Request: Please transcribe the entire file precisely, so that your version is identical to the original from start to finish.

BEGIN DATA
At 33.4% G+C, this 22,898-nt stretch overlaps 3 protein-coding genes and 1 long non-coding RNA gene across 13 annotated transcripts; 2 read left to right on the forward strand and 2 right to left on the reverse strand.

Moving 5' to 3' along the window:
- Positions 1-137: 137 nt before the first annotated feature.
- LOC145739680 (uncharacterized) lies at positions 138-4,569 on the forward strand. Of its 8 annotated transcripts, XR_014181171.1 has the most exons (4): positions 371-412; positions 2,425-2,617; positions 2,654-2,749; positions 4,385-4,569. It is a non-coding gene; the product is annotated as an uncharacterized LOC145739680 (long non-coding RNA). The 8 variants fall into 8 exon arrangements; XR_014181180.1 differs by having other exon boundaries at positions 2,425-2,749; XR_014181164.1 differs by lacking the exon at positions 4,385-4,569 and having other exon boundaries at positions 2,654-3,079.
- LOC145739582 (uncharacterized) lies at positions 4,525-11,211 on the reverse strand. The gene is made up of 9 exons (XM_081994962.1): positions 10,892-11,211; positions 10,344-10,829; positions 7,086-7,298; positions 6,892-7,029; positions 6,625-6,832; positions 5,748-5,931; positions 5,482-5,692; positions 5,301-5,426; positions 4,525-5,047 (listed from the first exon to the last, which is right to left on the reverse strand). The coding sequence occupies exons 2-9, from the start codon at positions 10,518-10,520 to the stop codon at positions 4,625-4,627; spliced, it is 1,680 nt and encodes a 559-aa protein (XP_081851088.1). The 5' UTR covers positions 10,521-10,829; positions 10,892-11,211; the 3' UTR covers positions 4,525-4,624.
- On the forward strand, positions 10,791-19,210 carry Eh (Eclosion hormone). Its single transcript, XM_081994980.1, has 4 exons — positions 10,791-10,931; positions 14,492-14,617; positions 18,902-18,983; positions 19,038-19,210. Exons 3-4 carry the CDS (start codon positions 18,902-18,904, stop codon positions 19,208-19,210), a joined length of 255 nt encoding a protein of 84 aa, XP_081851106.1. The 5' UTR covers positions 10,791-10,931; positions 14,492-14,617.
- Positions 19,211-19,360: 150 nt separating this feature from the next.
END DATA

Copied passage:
At 33.4% G+C, this 22,898-nt stretch overlaps 3 protein-coding genes and 1 long non-coding RNA gene across 13 annotated transcripts; 2 read left to right on the forward strand and 2 right to left on the reverse strand.

Moving 5' to 3' along the window:
- Positions 1-137: 137 nt before the first annotated feature.
- LOC145739680 (uncharacterized) lies at positions 138-4,569 on the forward strand. Of its 8 annotated transcripts, XR_014181171.1 has the most exons (4): positions 371-412; positions 2,425-2,617; positions 2,654-2,749; positions 4,385-4,569. It is a non-coding gene; the product is annotated as an uncharacterized LOC145739680 (long non-coding RNA). The 8 variants fall into 8 exon arrangements; XR_014181180.1 differs by having other exon boundaries at positions 2,425-2,749; XR_014181164.1 differs by lacking the exon at positions 4,385-4,569 and having other exon boundaries at positions 2,654-3,079.
- LOC145739582 (uncharacterized) lies at positions 4,525-11,211 on the reverse strand. The gene is made up of 9 exons (XM_081994962.1): positions 10,892-11,211; positions 10,344-10,829; positions 7,086-7,298; positions 6,892-7,029; positions 6,625-6,832; positions 5,748-5,931; positions 5,482-5,692; positions 5,301-5,426; positions 4,525-5,047 (listed from the first exon to the last, which is right to left on the reverse strand). The coding sequence occupies exons 2-9, from the start codon at positions 10,518-10,520 to the stop codon at positions 4,625-4,627; spliced, it is 1,680 nt and encodes a 559-aa protein (XP_081851088.1). The 5' UTR covers positions 10,521-10,829; positions 10,892-11,211; the 3' UTR covers positions 4,525-4,624.
- On the forward strand, positions 10,791-19,210 carry Eh (Eclosion hormone). Its single transcript, XM_081994980.1, has 4 exons — positions 10,791-10,931; positions 14,492-14,617; positions 18,902-18,983; positions 19,038-19,210. Exons 3-4 carry the CDS (start codon positions 18,902-18,904, stop codon positions 19,208-19,210), a joined length of 255 nt encoding a protein of 84 aa, XP_081851106.1. The 5' UTR covers positions 10,791-10,931; positions 14,492-14,617.
- Positions 19,211-19,360: 150 nt separating this feature from the next.